Remember that the next time you sing the word “hallelujah.” Let’s listen to how this one word has been used in different ways across the centuries.

Copyright rules prevent me from playing lengthy music clips, but it’s clear that for centuries, music has been helping people draw closer to Christ. There are medieval chants about the Savior, classical works like those by Bach or Mozart or Handel. Many of us are familiar with traditional hymns, which are a powerful way to connect with Christ. The Sacred Music app produced by the Church has some great modern renditions of hymns, as well as other contemporary music produced by the Church.

I also love the broader genre of contemporary Christian music. People will ask what is the difference in Chritian music around the world? This also can bring the question, “Are Mormons Christians?”In addition, recently I’ve been listening to modern Christian music in Spanish and Portuguese. Did you know that following the United States, Brazil, and Mexico, respectively, have the second and third largest Christian populations in the world? I was recently listening to a contemporary Christian song in Spanish. It has more than 500 million YouTube views and tens of thousands of comments in Spanish praising Jesus Christ. Watching this video reminded me that I’m part of a global Christian community. If you speak a second language, you might consider exploring music in that language. It can not only help you personally, but it can also be a bridge as you share the gospel with others.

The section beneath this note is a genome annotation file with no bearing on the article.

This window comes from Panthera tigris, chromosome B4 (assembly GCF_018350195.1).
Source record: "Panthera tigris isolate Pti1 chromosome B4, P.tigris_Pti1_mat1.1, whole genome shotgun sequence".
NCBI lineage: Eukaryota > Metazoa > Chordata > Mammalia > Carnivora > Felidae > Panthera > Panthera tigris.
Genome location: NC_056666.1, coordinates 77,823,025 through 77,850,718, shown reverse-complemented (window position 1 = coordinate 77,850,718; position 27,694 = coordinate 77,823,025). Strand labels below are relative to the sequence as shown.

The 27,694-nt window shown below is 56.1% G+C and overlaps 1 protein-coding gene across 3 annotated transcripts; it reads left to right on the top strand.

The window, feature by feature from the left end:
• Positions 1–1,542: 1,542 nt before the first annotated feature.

If you’d like to explore both ancient and modern Christian music, I’ve placed a curated list of Christ-centered music on the course website. One young adult recently wrote me the following: “To further focus my studies on Christ, I decided to work on being more intentional with my music, and I have seen the most incredible change in just the past few weeks. I feel like I’m always listening to music, and although it’s never bad music, it’s never particularly brought me closer to Christ. As I’ve been focusing on Christ-centered music, I’ve been able to see God’s hand in my life more. I can recognize the promptings of the Spirit better, and I’m just overall more peaceful and genuinely happy.”
That’s the power of Christ-centered music. Again, take a moment to think about application. I’m guessing you already have a good Sunday playlist. Is there a way to have a playlist that’s specifically focused on Jesus Christ? Could exploring a variety of genres of Christ-centered music help you draw closer to the Savior? We talked about diversity in artwork  with Christianity vs Mormonism, and the same principles can apply to music. Today, we’ve talked about connecting with Christ through artwork, movies, and music. My hope is that there’s something that’s got you excited, that you’re thinking, “Oh, I’d love to watch that movie,” or “I could really get into this kind of music,” or “I’d love to explore more artistic depictions of Jesus Christ.” I personally have found myself drawing closer to Christ through artwork, movies, and music, and I hope that the same thing will continue to be true for each of us.

By Todd Noall, Source Expert

Todd Noall is an author and religious scholar at Mormonism Explained with a focus on the history and theology of religion.

Fact Checked by Mr. Kevin Prince, Source Expert

Kevin Prince is a religious scholar and host of the Gospel Learning Youtube channel. His channel has garnered over 41,000 subscribers and accumulated over 4.5 million views. Mr. Prince also created the Gospel Learning App, a reliable platform where individuals seeking truth can access trustworthy answers to religious questions from top educators worldwide.